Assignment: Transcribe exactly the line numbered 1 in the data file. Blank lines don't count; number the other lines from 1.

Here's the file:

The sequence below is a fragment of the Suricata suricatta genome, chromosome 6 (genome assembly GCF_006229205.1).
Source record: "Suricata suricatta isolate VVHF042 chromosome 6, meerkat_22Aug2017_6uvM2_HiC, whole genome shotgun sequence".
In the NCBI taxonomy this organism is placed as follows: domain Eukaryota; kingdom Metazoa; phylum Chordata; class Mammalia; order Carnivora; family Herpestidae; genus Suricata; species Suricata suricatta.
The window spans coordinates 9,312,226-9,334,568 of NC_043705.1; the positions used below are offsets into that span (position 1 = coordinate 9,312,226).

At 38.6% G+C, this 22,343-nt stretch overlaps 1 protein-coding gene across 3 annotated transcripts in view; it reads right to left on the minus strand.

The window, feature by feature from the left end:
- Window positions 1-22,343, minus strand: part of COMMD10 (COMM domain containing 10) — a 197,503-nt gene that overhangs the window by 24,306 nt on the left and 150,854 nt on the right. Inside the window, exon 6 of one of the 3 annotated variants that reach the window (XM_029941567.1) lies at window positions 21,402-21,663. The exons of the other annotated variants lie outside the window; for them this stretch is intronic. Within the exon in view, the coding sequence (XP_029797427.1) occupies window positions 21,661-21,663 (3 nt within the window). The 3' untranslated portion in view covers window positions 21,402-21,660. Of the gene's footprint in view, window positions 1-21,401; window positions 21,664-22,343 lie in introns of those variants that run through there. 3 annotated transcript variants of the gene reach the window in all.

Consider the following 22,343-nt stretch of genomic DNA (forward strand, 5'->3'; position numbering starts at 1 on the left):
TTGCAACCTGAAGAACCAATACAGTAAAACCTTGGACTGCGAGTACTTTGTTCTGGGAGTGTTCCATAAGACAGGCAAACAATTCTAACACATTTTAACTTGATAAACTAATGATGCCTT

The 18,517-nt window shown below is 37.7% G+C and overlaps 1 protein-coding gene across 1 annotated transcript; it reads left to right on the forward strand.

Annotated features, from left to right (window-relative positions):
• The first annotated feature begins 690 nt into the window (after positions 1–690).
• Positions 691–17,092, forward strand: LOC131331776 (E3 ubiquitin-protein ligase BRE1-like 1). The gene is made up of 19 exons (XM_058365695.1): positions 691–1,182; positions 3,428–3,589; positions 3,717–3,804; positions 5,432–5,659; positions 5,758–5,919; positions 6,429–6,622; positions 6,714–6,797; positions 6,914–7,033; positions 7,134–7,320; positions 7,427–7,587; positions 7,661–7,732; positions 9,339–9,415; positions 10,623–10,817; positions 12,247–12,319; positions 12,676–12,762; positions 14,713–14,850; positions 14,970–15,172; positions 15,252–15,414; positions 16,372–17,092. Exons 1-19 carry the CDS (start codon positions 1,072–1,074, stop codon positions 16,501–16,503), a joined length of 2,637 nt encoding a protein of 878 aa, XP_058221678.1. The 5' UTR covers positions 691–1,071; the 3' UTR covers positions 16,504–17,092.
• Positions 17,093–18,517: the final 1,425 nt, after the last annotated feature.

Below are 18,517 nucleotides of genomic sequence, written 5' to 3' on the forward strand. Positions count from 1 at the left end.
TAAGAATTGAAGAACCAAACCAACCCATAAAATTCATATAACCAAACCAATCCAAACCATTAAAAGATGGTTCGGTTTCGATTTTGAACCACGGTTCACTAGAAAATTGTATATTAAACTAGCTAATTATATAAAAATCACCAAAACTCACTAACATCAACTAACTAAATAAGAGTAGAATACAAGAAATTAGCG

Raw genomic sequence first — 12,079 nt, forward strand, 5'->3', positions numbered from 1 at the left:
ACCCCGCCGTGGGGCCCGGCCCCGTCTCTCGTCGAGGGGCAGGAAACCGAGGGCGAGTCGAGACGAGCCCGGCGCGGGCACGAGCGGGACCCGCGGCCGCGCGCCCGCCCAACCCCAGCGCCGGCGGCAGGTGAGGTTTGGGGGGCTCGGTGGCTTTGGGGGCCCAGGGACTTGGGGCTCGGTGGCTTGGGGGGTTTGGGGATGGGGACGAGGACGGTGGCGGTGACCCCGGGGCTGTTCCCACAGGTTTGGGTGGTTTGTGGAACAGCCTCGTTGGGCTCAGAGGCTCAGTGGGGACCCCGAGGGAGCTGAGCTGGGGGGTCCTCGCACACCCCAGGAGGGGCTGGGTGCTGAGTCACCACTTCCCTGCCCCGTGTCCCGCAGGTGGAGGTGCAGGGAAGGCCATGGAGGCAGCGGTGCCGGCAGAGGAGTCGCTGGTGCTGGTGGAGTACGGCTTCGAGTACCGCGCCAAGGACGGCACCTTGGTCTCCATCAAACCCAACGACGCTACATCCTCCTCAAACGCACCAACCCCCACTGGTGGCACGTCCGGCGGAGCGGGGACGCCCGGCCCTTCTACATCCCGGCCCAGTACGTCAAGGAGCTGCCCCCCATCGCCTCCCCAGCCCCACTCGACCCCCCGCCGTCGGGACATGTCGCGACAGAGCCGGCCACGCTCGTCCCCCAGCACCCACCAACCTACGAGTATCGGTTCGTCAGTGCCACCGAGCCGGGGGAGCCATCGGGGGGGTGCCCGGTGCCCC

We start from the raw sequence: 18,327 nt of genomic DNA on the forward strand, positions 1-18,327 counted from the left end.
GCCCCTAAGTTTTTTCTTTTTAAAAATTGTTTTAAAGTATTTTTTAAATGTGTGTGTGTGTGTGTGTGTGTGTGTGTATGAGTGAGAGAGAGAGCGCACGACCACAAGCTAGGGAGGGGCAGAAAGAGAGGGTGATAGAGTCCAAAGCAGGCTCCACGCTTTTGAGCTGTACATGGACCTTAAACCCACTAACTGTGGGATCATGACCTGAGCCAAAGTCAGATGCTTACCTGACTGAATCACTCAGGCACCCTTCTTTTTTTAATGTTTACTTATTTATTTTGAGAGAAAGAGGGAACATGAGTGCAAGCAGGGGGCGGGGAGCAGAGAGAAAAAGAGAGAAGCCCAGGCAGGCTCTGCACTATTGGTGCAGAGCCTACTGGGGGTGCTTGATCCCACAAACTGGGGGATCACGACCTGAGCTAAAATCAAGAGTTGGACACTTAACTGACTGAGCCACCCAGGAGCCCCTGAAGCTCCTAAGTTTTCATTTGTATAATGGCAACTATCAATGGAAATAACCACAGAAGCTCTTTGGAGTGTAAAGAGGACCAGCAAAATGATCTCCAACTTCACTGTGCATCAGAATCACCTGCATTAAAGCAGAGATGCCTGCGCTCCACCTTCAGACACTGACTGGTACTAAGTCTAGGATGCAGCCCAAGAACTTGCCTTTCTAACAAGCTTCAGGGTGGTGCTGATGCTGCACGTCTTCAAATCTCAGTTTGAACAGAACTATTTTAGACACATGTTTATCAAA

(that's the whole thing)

The sequence below is a fragment of the Suricata suricatta genome, chromosome 6 (genome assembly GCF_006229205.1).